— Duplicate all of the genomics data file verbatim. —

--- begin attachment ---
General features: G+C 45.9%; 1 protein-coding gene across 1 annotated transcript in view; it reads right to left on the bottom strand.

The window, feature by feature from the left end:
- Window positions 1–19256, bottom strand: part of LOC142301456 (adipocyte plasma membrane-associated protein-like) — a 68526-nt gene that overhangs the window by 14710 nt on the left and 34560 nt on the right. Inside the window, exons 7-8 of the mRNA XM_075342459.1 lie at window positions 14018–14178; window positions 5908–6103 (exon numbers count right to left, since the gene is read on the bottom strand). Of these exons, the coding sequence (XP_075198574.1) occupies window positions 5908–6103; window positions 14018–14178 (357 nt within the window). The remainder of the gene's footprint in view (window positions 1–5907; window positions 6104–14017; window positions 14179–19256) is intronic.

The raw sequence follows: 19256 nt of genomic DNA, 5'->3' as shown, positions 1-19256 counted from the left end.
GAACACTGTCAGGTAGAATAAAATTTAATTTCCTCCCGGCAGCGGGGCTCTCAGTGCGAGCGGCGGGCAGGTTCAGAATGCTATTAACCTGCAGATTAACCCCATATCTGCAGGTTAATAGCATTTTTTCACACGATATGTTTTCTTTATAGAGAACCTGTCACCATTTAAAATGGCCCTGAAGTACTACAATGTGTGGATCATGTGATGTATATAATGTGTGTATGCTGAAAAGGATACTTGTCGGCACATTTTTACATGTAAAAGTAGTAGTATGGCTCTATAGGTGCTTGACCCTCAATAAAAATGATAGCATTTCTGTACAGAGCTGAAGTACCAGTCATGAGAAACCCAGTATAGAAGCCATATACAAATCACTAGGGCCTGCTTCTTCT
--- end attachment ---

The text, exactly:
General features: G+C 45.9%; 1 protein-coding gene across 1 annotated transcript in view; it reads right to left on the bottom strand.

The window, feature by feature from the left end:
- Window positions 1–19256, bottom strand: part of LOC142301456 (adipocyte plasma membrane-associated protein-like) — a 68526-nt gene that overhangs the window by 14710 nt on the left and 34560 nt on the right. Inside the window, exons 7-8 of the mRNA XM_075342459.1 lie at window positions 14018–14178; window positions 5908–6103 (exon numbers count right to left, since the gene is read on the bottom strand). Of these exons, the coding sequence (XP_075198574.1) occupies window positions 5908–6103; window positions 14018–14178 (357 nt within the window). The remainder of the gene's footprint in view (window positions 1–5907; window positions 6104–14017; window positions 14179–19256) is intronic.

The raw sequence follows: 19256 nt of genomic DNA, 5'->3' as shown, positions 1-19256 counted from the left end.
GAACACTGTCAGGTAGAATAAAATTTAATTTCCTCCCGGCAGCGGGGCTCTCAGTGCGAGCGGCGGGCAGGTTCAGAATGCTATTAACCTGCAGATTAACCCCATATCTGCAGGTTAATAGCATTTTTTCACACGATATGTTTTCTTTATAGAGAACCTGTCACCATTTAAAATGGCCCTGAAGTACTACAATGTGTGGATCATGTGATGTATATAATGTGTGTATGCTGAAAAGGATACTTGTCGGCACATTTTTACATGTAAAAGTAGTAGTATGGCTCTATAGGTGCTTGACCCTCAATAAAAATGATAGCATTTCTGTACAGAGCTGAAGTACCAGTCATGAGAAACCCAGTATAGAAGCCATATACAAATCACTAGGGCCTGCTTCTTCT